Until the age of 4-5 years, middle ear problems in children are very common. Some doctors speak of infection, others of otitis and sometimes of liquid behind the eardrum: in any case, this pathology raises many questions for the parent!
The main reason for the abundance of otitis before children are of school age is very simple: the channel that ventilates the ear, the Eustachian tube, is immature. Its physiology is not the same as that of an adult. Horizontal and narrower, its ventilation is inefficient and insufficient. In addition, structures in the nose and throat, such as the tonsils and adenoids, may play a role. These problems can still occur in older children or adults, but they are less frequently encountered.
In the presence of serous otitis, uninfected fluid is found behind the eardrum, or in the middle ear (2). The child does not have a fever, and since it is not an infection, no antibiotics are needed. Serous otitis is often called "silent otitis" because it causes few or no noticeable symptoms. At a young age, the child is not able to verbalize it: the slightly older child may complain of a feeling of clogged ears, due to the presence of liquid.
In the presence of acute otitis media (AOM), infected fluid is found in the middle ear (2). The latter was infected by microbes from the throat and nose, which arrived there through the Eustachian tube. As it is an infection, an antibiotic medicine can be prescribed to the child by his attending physician.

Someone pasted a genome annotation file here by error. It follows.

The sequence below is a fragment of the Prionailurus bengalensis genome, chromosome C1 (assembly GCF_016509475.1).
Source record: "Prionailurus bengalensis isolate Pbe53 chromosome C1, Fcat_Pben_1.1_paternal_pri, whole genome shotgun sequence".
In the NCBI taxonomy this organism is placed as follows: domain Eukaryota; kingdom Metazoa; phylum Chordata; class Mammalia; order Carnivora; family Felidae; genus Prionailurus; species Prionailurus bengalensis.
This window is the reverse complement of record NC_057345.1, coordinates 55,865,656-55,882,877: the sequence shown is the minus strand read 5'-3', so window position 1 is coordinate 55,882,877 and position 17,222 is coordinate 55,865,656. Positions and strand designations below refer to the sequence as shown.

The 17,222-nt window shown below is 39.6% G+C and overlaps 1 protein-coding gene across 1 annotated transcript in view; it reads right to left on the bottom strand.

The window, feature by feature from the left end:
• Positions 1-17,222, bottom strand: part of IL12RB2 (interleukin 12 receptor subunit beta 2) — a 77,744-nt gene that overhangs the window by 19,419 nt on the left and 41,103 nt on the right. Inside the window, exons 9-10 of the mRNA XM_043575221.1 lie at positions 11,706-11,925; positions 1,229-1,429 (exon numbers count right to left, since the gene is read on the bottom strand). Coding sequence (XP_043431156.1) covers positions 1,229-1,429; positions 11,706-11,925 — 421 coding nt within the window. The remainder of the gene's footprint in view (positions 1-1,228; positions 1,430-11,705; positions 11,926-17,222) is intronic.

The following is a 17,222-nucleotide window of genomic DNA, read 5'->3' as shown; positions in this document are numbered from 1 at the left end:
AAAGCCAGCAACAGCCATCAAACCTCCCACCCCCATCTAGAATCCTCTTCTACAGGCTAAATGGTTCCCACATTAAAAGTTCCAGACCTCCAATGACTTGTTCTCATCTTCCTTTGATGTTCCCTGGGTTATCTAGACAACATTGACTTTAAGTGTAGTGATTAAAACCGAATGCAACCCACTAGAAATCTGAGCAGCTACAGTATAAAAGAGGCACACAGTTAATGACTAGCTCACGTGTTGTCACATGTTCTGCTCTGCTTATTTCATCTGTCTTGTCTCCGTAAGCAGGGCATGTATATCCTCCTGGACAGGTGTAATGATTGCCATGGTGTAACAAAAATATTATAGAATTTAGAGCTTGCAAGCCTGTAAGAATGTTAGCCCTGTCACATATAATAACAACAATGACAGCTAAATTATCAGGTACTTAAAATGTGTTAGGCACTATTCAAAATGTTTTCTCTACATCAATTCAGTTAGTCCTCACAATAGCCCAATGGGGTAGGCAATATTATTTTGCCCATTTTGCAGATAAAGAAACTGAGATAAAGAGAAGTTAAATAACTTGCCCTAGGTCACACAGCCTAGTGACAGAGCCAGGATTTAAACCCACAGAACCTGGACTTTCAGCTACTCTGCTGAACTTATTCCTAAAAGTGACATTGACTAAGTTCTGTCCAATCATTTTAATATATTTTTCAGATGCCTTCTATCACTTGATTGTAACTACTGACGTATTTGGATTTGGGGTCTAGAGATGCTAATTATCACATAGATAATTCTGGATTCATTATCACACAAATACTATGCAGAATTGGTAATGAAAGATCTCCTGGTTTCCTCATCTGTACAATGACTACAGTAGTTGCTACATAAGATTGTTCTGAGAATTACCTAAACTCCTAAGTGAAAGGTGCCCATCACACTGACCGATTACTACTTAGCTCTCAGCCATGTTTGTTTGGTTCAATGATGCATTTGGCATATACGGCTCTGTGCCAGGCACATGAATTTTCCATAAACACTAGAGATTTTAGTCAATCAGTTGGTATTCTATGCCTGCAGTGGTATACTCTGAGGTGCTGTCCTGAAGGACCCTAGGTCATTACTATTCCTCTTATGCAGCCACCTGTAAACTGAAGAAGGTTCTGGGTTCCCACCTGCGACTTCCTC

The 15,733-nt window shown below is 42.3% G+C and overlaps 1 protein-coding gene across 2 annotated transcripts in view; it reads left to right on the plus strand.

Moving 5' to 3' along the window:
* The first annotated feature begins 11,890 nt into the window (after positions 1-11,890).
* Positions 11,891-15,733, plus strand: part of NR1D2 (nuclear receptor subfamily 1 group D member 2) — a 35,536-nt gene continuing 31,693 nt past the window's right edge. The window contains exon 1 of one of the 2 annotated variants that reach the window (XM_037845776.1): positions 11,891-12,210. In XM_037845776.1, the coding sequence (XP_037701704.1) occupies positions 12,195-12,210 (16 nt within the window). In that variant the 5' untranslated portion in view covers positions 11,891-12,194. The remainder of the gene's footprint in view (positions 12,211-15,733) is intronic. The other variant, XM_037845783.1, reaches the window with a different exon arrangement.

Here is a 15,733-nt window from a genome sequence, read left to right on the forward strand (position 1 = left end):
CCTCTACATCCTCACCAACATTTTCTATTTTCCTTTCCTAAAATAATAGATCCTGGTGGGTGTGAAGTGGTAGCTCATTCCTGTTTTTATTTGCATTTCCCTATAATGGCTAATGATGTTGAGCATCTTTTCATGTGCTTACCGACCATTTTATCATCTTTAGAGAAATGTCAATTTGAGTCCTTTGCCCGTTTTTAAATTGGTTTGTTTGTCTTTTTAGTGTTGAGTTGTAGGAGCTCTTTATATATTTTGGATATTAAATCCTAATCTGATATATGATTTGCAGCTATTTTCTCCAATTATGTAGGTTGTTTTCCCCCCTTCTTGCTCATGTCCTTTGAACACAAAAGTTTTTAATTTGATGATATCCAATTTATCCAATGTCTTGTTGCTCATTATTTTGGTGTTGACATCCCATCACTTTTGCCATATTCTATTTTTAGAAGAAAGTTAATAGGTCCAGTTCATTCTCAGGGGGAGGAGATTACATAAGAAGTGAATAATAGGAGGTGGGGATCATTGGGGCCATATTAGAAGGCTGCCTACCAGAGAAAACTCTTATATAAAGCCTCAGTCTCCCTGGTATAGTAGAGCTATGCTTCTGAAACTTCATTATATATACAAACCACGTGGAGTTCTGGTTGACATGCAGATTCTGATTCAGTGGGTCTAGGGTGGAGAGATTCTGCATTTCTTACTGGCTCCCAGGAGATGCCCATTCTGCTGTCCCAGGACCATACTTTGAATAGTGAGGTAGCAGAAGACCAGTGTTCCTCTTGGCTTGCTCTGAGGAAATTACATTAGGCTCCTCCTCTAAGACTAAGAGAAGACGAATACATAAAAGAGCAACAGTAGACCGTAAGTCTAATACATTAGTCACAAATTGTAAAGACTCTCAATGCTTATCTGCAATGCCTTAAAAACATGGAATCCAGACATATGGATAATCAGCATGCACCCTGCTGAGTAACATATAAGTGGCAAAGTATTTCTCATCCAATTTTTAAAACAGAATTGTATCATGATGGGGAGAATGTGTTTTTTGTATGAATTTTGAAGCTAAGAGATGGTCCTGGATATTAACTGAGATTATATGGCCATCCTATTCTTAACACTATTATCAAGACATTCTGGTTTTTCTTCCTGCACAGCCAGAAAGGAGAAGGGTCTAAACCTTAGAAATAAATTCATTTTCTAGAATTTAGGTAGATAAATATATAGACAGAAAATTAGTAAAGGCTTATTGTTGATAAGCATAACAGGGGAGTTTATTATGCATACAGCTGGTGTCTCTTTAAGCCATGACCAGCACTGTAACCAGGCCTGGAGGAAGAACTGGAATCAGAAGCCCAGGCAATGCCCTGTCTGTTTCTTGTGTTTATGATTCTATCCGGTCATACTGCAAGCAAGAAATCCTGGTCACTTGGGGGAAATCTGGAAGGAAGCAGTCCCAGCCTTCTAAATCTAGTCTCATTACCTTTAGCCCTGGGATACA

Otitis externa or "swimmer's ear" is an infection of the external auditory canal (1). In these specific cases, there is no liquid found behind the eardrum. However, otitis externa can still cause temporary hearing loss.
The focus of the audiologist is hearing loss associated with the presence of fluid (infected or not) in the middle ear. This can be light or moderate, depending on the amount of liquid.
If fluid remains, the temporary deafness may last for several months, fluctuating depending on the condition of the middle ear. A child with a chronic ear infection problem may experience a language delay or learning difficulties: restricted access to vocabulary, due to hearing loss, affects cognitive development.
Take the test: wear noise protection earplugs and try to understand your interlocutors… Difficult? This is what many children experience!
When the problem is recurrent, the doctor identifies chronic otitis media. Diagnostic criteria often vary from doctor to doctor. If no antibiotic and/or nasal hygiene protocol works, then the practitioner suggests a myringotomy with insertion of tubes (4).
This minor surgery involves making a small incision in the eardrum and placing a small tube, also called a coil or drain, through it. The goal is to ensure ventilation of the ear through the external route.
The procedure is usually done under general anesthesia: young children move too much for it to be done in an outpatient clinic under local anesthesia.